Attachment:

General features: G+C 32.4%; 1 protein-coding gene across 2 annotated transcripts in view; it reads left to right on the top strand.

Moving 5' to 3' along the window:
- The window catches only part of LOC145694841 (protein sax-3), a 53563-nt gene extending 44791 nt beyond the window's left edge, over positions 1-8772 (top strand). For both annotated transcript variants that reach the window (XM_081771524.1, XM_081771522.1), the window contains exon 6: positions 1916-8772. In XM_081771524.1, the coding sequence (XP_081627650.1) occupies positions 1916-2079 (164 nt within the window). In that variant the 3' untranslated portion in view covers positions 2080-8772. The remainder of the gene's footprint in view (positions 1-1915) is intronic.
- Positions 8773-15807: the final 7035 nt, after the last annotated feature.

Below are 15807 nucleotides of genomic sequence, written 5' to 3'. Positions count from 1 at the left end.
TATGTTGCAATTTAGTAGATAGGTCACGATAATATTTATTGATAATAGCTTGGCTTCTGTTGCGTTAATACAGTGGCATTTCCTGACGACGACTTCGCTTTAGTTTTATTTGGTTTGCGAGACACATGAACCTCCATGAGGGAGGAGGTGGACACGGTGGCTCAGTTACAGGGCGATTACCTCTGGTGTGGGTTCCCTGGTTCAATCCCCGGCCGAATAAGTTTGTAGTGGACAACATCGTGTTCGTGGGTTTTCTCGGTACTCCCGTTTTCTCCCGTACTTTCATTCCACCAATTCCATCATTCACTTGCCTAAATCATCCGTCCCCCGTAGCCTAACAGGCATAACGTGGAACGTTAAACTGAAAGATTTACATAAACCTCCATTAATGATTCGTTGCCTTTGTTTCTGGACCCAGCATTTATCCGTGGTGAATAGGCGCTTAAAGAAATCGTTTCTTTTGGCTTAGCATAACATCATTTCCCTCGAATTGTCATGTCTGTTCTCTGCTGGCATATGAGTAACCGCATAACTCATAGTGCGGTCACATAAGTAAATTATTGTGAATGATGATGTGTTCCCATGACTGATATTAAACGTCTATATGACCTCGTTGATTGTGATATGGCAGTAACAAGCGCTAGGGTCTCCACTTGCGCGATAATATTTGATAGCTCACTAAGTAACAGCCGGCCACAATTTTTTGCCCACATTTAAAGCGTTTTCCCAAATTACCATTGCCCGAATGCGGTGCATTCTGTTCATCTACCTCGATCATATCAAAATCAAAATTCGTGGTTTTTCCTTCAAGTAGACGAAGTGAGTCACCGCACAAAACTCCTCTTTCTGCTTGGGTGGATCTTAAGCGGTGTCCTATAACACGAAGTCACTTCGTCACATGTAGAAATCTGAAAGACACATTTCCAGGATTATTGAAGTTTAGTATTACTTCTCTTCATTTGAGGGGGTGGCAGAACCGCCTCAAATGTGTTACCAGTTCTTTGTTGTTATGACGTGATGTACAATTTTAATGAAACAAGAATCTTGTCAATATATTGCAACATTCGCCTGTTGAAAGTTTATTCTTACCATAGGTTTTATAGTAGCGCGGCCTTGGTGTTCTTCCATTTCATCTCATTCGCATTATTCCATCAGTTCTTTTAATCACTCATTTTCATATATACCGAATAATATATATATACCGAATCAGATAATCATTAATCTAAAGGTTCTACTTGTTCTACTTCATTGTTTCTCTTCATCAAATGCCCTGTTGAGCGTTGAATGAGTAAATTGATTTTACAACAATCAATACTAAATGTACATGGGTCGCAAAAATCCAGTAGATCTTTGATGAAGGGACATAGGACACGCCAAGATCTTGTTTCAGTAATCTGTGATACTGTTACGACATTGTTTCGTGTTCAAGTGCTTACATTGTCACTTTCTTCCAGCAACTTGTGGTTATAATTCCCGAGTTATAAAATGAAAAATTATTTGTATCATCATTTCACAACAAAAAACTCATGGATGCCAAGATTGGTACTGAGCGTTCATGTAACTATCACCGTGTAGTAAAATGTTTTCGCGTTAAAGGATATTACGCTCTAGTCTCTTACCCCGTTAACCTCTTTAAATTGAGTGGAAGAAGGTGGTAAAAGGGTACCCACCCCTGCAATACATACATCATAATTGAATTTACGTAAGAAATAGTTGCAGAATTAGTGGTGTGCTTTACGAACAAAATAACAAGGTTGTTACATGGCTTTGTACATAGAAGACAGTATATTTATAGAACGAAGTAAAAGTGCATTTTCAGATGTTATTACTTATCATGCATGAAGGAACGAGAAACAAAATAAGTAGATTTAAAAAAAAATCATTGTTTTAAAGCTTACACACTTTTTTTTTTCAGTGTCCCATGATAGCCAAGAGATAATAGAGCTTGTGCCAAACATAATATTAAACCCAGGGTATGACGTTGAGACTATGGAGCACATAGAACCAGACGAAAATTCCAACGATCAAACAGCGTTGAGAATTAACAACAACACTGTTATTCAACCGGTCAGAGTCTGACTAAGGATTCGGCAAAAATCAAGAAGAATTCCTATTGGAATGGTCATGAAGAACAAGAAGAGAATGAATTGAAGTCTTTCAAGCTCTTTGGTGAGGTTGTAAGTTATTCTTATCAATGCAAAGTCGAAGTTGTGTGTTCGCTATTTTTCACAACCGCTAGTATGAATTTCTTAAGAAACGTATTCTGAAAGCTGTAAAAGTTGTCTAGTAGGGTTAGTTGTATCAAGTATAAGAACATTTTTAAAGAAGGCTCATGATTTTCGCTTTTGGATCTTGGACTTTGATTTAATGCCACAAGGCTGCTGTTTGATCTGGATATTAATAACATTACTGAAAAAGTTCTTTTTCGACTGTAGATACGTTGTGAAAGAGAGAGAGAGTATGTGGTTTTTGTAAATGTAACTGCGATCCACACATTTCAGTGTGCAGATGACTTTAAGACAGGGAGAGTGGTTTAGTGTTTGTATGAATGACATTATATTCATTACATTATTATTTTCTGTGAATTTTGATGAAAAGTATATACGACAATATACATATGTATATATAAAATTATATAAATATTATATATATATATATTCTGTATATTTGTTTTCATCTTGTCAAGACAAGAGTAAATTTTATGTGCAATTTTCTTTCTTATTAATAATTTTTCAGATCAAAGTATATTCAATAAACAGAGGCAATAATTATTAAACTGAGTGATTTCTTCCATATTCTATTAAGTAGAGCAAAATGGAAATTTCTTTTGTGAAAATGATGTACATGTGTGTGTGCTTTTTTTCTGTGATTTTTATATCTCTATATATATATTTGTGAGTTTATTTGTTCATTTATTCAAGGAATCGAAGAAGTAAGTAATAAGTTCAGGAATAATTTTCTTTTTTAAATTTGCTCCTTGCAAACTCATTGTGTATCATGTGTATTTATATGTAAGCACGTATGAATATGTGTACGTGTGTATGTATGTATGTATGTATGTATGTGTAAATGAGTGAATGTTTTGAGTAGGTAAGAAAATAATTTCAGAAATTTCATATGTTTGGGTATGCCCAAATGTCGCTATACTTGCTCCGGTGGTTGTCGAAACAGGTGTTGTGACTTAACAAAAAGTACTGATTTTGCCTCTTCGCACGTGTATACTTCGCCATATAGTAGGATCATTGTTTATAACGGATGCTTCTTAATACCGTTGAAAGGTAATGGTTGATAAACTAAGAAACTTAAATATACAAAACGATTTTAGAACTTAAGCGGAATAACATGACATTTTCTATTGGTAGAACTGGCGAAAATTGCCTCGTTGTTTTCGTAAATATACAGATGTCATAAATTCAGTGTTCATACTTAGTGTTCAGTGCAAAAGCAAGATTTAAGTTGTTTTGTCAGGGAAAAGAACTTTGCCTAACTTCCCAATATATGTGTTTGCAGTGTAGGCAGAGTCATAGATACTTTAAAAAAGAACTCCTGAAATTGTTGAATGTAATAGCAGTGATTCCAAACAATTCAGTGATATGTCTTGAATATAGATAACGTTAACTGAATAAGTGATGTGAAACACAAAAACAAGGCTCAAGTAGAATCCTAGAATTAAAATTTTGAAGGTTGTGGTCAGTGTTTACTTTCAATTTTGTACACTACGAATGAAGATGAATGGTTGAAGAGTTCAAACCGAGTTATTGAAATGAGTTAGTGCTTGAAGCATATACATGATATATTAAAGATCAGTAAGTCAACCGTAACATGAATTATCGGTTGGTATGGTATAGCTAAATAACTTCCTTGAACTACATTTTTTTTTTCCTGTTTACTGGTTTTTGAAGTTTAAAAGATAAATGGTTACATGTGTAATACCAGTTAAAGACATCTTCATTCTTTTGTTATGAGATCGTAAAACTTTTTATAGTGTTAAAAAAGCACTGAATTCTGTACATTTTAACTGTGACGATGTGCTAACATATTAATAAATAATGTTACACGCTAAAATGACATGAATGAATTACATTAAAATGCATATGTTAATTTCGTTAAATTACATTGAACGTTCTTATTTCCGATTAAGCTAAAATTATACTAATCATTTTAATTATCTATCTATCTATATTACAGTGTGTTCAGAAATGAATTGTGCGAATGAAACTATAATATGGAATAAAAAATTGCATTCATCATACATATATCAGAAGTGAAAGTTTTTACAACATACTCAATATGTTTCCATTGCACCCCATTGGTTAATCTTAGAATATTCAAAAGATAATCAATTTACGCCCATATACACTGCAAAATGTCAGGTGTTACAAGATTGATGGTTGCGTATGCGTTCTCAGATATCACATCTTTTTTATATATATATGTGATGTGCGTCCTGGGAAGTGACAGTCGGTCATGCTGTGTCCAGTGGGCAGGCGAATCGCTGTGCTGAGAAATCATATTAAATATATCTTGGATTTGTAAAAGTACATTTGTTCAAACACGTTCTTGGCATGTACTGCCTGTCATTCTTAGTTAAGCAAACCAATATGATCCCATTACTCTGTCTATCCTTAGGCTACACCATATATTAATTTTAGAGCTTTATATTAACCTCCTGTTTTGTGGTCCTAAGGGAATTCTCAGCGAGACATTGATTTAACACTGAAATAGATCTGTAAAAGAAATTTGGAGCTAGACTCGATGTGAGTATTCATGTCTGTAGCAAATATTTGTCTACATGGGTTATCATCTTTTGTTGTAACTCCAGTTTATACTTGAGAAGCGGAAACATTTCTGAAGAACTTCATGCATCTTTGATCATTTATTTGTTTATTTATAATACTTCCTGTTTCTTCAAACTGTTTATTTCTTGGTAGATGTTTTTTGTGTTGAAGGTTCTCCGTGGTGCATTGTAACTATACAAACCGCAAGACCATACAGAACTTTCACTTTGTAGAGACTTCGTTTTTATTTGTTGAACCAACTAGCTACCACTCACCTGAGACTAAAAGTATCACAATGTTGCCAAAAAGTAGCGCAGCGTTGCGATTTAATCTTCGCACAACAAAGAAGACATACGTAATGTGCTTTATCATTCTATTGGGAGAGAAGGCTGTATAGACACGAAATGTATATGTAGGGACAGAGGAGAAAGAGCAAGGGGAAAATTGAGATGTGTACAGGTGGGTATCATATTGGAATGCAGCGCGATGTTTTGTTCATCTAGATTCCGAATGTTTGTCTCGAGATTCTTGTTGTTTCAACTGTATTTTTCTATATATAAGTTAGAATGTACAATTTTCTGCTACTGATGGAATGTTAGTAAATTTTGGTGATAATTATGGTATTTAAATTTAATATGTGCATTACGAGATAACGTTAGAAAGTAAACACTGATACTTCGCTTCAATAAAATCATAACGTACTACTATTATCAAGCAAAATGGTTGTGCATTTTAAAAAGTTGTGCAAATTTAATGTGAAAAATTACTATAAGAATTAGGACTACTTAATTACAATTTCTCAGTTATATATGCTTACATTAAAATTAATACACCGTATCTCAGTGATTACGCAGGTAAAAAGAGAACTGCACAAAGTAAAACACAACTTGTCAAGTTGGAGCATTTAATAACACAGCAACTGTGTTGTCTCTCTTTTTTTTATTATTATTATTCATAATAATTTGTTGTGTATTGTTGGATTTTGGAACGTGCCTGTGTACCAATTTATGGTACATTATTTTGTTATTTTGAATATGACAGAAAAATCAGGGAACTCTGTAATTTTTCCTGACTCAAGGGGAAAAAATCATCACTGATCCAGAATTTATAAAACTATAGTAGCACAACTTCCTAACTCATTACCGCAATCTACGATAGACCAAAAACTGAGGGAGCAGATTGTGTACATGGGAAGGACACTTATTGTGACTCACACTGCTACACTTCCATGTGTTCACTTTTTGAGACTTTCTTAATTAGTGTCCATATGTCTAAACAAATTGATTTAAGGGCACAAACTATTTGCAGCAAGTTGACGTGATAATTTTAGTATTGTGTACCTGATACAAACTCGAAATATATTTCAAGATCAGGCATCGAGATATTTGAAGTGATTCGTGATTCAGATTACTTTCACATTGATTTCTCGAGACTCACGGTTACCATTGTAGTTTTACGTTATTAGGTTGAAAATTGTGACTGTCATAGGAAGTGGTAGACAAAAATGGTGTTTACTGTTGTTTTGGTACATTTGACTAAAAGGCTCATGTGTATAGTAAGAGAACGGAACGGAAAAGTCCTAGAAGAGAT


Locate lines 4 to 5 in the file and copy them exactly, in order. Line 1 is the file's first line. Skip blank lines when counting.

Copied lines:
- Positions 8773-15807: the final 7035 nt, after the last annotated feature.

Below are 15807 nucleotides of genomic sequence, written 5' to 3'. Positions count from 1 at the left end.